“The things that are happening are beyond comprehension. It’s my kids’ future … that’s the only thing I care about. The farm? The future? It might as well be gone.”

He looks down at his coffee, thinking of his father, who died much too soon of a heart attack, of all the hours he spent making the farm what it used to be, what it once promised to be. Dreams that, someday soon, may well be dashed.

47 thoughts on “Herd mentality

  1. One thing about the vaccines, a lot of times the government simply skips quality control on those and issues them to whatever farmer is lucky enough to get their hands on them, then you’ll have a case like my dad’s friend who agreed to enter a “cooperativa” and got his pigs (He’s a pig farmer, duh) vaccinated, only to see 90% of them die of an allergic reaction to the vaccines. That was 6 years ago or so, needless to say he had to close down the farm and now has to be supported financially by his son.

  2. Friends who grew up in Bulgaria, Hungary, or Czechoslovakia tell me that a standard practice was to make it impossible to comply with all the rules. The expectation was that everyone would then have a dark secret, which made everyone potentially prosecutable. The only way to survive was by keeping your mouth shut, to avoid The Investigation, which would surely turn something up.

    • They have already done that with the exchange controls.
      Most businesses that deal in anything imported have to break the rules or not stay open.

    • The Investigation — a la criolla, por supuesto — is the reason that I’m kinda nervous for Diógenes, based on the information you provide here, Juan. I don’t think it would be too difficult for the government to track him down.

        • Un ganadero zuliano que no cumple todas las normas locas que inventó Jaua para joderles la vida…you just narrowed it down to EVERY CATTLE RANCHER IN ZULIA STATE!

          • Cattle rancher whose first name is Diógenes, whose “family has owned the farm outside La Villa del Rosario for generations”, who has taken “out a huge loan on the farm”, whose wife delivered their “babies in the US, so they’re Americans”, and one or two other details that, together, would be a no-brainer for a KGB-trained investigator.

            Or am I getting too paranoid? Or did I live too many years, hearing my dad, who had been jailed during Gómez’ dictatorship, automatically quiet his voice, anytime he spoke about politics ‘en la cuarta’.

  3. I love it when Juan reaches into his (sprawling, Maracucho simpático) network and comes back with stories like this. Writing about “regulatory overreach” in the abstract is never going to have the power of a story like this to make the reader taste the absurdity of the Permit Raj.

    Just keep stories like this in mind the next time you see some chavestoid official blame shortages on hoarding, or credit it as a marvellous advance of the revolutionary process as seen in rising demand from the poor.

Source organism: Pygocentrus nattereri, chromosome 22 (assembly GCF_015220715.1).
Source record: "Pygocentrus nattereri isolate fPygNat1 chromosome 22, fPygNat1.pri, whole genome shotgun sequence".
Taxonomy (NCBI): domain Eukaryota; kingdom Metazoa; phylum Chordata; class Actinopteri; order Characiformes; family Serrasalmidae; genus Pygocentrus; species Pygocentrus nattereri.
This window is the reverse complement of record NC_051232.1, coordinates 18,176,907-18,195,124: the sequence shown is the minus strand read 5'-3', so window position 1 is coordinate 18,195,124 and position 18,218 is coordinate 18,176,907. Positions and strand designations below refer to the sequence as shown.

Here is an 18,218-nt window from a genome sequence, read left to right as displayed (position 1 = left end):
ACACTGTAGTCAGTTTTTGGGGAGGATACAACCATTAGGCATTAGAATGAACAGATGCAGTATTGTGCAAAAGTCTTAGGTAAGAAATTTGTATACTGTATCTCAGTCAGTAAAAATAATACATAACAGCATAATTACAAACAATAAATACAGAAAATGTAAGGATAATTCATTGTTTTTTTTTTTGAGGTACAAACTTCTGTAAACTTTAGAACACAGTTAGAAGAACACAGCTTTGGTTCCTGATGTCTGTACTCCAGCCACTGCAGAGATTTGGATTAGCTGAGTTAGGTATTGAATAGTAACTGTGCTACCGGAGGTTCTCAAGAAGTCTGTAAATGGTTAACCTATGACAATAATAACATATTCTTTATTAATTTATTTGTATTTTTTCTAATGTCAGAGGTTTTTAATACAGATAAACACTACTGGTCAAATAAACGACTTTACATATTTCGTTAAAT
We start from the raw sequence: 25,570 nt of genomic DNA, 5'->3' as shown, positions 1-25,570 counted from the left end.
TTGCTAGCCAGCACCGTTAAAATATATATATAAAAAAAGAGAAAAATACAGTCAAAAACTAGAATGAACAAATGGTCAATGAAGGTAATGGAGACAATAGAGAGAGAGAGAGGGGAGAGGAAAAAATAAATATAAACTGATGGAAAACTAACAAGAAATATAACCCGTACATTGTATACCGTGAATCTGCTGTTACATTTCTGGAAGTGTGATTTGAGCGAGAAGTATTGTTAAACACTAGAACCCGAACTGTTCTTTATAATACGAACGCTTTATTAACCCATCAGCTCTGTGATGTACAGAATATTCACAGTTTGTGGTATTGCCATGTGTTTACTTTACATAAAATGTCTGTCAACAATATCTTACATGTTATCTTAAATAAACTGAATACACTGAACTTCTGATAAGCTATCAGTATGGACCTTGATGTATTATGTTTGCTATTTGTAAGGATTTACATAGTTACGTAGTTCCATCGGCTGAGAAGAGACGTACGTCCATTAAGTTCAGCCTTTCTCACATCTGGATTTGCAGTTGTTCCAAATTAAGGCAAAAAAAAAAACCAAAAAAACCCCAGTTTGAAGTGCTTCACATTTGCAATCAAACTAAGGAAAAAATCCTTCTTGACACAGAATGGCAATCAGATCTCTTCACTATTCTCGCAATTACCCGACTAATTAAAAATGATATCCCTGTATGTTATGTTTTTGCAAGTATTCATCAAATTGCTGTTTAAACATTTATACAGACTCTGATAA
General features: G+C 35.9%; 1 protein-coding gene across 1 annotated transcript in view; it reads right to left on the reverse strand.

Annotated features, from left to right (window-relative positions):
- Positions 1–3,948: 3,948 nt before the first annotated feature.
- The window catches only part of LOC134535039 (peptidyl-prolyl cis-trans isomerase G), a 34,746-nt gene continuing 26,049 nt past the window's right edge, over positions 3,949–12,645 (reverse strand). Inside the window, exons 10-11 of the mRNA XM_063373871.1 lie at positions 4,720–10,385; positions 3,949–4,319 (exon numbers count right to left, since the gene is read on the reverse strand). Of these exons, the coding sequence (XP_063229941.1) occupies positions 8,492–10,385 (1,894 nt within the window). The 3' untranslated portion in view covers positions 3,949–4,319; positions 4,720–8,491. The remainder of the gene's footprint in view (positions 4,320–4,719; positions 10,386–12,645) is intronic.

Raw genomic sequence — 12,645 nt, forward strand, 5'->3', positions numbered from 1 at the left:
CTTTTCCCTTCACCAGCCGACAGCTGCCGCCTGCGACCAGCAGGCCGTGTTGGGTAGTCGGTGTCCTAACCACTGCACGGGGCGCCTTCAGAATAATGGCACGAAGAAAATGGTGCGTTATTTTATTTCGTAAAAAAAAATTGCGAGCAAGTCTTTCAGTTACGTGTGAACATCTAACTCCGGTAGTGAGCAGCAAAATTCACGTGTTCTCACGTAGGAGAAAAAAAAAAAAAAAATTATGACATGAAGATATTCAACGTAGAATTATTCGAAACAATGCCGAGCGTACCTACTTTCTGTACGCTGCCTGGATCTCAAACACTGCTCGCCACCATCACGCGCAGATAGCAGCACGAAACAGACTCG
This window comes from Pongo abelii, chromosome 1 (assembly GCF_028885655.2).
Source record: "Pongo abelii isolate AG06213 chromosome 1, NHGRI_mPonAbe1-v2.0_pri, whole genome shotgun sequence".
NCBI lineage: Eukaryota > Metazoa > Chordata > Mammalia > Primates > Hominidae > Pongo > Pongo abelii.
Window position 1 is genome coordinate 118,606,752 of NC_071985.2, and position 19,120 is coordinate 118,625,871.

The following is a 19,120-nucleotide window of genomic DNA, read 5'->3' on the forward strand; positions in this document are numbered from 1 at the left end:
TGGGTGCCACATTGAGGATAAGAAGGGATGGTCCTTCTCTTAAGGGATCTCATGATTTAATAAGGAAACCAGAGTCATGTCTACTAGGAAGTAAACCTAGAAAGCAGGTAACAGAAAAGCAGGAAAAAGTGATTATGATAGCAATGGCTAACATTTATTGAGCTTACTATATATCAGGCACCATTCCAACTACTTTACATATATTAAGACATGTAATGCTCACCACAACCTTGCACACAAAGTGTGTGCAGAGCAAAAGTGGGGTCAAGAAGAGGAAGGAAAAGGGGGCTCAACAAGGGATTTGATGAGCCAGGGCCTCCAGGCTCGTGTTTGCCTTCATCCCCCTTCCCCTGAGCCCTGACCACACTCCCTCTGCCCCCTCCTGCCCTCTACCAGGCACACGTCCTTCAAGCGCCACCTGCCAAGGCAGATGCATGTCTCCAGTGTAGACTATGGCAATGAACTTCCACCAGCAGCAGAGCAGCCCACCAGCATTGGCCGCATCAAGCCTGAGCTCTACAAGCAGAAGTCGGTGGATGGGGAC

• Common sense tells us it’s a combination of all factors. It’s pretty hard to ignore rising consumption, imports and national production all at the same time.

      • What’s the worth of a gazillion bolívares fuertes when you cannot buy milk, flour, sugar or butter with them? Given that toilet paper is a no-show in some places, we might as well use our bolivar bills as substitute. They’ll about the same worth in the not so distant future, just like the peso cubano.

        What ever happened to all the state-owned companies that are supposed to provide the market with socialist coffee, sugar, corn flour and whatnot? Where are all the socialist products? Shouldn’t the socialist-based business model be already flooding all our houses with high quality, abundant and incredibly cheap food? Wasn’t that the WHOLE point when they forcibly expropriated them?

        And the food shortages and inflation are spreading all over the place:

      • It’s just like Juan said: It’s a classic case of undoing with your feet what you’re trying to do with your hands.
        Government gives poor people money, but them it takes the money away via devaluation, inflation and scarcity. All of them are not a bourgueoise conspiracy, they are the consequence of poor economic policies.

        Get rid of Giordani and things might get better….

      • A-G-A-I-N! Rising consumption would be met by rising production or rising imports, or rising prices in a short time. Even in Venezuela. Can you get that past the Socialist propaganda flooding your head right now?

        And it’s sheer idiocy, to actually say that an increasing amount of currency following a diminishing amounts of goods can be a good thing. It’s an admission of FAILURE. EPIC FAIL!

      • This whole notion that rising demand is a reasonable explanation for shortages is just pure comedy, Yoyo – ahistorical, economically illiterate and just silly really. It’s not just that there’s no basis for it anywhere else in the world, including places where poverty is dropping considerably faster than in Venezuela, such as Brazil, Vietnam and China. It’s not just that there’s no historical precedent for it – the longest period of fast middle-class creation in Venezuelan history from 1936 to 1973 went off without serious shortages. It’s that it rests on a type of economic reasoning that doesn’t withstand any kind of scrutiny at all.